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An Opening for a Small-Government Populism?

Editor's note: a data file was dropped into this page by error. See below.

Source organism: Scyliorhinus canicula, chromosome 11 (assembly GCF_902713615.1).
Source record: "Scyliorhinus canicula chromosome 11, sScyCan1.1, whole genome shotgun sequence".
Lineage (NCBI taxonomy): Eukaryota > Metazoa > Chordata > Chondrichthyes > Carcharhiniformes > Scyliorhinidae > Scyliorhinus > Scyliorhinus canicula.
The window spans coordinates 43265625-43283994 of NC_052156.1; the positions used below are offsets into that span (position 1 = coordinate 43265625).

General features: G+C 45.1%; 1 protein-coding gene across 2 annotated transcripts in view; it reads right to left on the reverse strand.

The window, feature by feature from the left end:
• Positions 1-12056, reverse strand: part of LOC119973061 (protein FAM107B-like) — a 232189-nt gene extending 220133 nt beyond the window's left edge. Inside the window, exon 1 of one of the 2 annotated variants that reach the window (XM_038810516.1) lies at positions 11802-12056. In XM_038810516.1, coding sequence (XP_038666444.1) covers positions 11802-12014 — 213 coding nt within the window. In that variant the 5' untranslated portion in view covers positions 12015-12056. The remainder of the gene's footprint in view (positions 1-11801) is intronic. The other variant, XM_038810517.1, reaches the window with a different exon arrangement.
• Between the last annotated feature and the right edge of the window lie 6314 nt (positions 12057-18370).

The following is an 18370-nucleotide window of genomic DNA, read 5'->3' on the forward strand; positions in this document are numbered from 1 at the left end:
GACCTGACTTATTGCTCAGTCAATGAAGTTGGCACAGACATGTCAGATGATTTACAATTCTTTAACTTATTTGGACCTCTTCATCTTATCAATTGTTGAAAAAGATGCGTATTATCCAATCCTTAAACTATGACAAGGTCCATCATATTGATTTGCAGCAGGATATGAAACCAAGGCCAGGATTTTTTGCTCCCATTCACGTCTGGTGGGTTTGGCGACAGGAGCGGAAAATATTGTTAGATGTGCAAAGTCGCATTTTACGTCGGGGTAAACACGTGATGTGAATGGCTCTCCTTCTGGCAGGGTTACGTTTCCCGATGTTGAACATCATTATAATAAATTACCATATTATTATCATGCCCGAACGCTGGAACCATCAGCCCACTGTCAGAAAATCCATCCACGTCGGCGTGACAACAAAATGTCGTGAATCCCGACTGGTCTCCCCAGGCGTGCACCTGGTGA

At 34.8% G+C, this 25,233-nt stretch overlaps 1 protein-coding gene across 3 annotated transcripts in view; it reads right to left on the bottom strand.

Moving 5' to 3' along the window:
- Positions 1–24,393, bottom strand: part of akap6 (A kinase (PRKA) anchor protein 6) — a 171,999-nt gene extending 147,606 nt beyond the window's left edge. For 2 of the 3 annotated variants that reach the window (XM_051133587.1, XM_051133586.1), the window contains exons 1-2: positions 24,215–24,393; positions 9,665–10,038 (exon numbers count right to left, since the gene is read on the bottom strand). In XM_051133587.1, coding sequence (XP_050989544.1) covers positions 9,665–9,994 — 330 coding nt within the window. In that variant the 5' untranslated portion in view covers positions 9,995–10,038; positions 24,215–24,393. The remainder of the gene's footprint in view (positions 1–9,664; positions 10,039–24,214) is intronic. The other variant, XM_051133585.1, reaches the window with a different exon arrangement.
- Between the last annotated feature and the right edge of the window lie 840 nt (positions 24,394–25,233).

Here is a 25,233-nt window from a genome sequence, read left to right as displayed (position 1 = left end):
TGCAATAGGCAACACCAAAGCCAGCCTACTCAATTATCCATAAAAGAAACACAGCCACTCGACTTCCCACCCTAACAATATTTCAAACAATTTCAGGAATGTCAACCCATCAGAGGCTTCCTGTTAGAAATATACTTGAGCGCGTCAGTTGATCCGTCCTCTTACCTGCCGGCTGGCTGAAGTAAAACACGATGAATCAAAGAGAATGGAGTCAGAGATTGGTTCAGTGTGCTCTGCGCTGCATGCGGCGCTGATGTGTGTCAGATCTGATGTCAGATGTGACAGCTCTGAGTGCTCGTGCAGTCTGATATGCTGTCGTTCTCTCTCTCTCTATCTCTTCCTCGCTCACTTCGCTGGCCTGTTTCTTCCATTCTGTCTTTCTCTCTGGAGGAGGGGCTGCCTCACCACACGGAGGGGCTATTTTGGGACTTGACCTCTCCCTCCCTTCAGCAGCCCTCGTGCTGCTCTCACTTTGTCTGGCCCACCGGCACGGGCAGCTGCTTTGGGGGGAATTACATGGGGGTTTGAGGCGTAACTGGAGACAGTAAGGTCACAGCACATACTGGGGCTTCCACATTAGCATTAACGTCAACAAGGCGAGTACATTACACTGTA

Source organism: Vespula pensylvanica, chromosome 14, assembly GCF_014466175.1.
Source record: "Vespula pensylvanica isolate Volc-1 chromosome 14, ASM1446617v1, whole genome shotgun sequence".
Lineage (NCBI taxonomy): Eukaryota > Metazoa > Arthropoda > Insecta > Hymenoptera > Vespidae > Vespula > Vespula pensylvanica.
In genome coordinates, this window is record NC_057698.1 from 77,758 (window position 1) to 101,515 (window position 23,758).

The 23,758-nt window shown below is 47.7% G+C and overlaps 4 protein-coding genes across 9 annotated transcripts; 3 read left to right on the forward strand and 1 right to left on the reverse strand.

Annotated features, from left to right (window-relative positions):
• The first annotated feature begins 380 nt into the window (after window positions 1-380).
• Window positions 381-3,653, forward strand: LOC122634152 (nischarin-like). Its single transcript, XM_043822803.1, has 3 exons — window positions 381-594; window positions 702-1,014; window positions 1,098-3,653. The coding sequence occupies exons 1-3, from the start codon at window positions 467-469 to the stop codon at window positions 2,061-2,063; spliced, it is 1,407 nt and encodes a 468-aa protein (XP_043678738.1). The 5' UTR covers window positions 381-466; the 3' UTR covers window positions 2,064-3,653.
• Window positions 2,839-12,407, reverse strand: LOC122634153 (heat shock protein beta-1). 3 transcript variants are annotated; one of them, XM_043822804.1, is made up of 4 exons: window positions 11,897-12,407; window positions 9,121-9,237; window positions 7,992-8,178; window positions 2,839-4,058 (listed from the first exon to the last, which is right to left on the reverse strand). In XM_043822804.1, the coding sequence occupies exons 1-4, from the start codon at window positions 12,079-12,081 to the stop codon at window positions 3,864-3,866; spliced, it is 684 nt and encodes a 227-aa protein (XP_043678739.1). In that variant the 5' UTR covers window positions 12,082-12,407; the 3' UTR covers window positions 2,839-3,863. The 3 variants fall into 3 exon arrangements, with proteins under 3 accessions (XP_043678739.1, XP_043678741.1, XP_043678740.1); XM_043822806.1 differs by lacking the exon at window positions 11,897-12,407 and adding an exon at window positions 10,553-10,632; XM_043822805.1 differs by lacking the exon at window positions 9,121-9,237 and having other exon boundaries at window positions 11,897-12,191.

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Two things helped Newt Gingrich Republicans make an anti-government case in the early 1990’s: 1) Big government was associated with cultural liberalism; 2) The deficit–popularized as an issue by Ross Perot–associated big government with Washington irresponsibility. Over the course of the decade, Bill Clinton shrewdly worked to separate government from cultural liberalism by signing welfare reform and pushing various family-friendly initiatives, and the budget was balanced. This took a lot of the political charge out of anti-big government case. I wonder if the excesses of the bailouts and the stimulus package will make big government politically vulnerable in a way it hasn’t been in more than a decade by, 1) Again associating government spending with Washington irresponsibility through the truly dramatic new numbers for the deficit and the debt; 2) Intertwining government with Wall Street/corporate America in a way that makes it possible for a Main Street conservatism to run against both. There may be point here at which a Mike Huckabee populism and a Steve Forbes free-market economics can meet. There’s usually a reaction to every action in American politics, and while the Democrats and Obama have basically a free hand to expand government in the current environment, you can already feel the backlash building.



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